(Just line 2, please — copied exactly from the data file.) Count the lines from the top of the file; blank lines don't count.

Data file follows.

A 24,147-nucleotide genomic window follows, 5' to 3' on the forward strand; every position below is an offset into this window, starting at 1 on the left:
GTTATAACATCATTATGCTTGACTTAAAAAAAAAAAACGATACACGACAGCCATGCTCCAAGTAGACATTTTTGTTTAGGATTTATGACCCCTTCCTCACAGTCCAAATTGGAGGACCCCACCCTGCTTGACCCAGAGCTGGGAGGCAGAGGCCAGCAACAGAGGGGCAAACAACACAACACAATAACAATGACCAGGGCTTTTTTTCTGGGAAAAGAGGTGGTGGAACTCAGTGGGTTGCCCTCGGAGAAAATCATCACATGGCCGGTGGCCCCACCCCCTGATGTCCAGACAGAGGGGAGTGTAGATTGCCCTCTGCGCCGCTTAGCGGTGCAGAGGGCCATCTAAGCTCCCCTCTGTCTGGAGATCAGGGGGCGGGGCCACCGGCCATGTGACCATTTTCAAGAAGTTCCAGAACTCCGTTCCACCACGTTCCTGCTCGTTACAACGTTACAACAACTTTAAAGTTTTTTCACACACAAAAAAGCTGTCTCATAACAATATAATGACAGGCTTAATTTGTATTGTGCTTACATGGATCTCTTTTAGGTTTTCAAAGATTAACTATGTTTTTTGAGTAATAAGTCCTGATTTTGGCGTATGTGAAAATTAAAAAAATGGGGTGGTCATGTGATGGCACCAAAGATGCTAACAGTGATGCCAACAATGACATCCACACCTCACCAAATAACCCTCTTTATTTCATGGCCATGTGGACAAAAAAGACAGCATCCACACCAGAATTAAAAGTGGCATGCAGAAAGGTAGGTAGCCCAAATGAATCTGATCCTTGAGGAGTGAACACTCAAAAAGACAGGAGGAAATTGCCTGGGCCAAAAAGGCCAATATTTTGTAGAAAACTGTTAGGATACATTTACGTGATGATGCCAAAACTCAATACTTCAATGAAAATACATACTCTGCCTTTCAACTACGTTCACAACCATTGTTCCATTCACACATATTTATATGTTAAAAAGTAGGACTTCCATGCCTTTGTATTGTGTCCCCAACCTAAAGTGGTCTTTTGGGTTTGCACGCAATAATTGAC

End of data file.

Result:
GTTATAACATCATTATGCTTGACTTAAAAAAAAAAAACGATACACGACAGCCATGCTCCAAGTAGACATTTTTGTTTAGGATTTATGACCCCTTCCTCACAGTCCAAATTGGAGGACCCCACCCTGCTTGACCCAGAGCTGGGAGGCAGAGGCCAGCAACAGAGGGGCAAACAACACAACACAATAACAATGACCAGGGCTTTTTTTCTGGGAAAAGAGGTGGTGGAACTCAGTGGGTTGCCCTCGGAGAAAATCATCACATGGCCGGTGGCCCCACCCCCTGATGTCCAGACAGAGGGGAGTGTAGATTGCCCTCTGCGCCGCTTAGCGGTGCAGAGGGCCATCTAAGCTCCCCTCTGTCTGGAGATCAGGGGGCGGGGCCACCGGCCATGTGACCATTTTCAAGAAGTTCCAGAACTCCGTTCCACCACGTTCCTGCTCGTTACAACGTTACAACAACTTTAAAGTTTTTTCACACACAAAAAAGCTGTCTCATAACAATATAATGACAGGCTTAATTTGTATTGTGCTTACATGGATCTCTTTTAGGTTTTCAAAGATTAACTATGTTTTTTGAGTAATAAGTCCTGATTTTGGCGTATGTGAAAATTAAAAAAATGGGGTGGTCATGTGATGGCACCAAAGATGCTAACAGTGATGCCAACAATGACATCCACACCTCACCAAATAACCCTCTTTATTTCATGGCCATGTGGACAAAAAAGACAGCATCCACACCAGAATTAAAAGTGGCATGCAGAAAGGTAGGTAGCCCAAATGAATCTGATCCTTGAGGAGTGAACACTCAAAAAGACAGGAGGAAATTGCCTGGGCCAAAAAGGCCAATATTTTGTAGAAAACTGTTAGGATACATTTACGTGATGATGCCAAAACTCAATACTTCAATGAAAATACATACTCTGCCTTTCAACTACGTTCACAACCATTGTTCCATTCACACATATTTATATGTTAAAAAGTAGGACTTCCATGCCTTTGTATTGTGTCCCCAACCTAAAGTGGTCTTTTGGGTTTGCACGCAATAATTGAC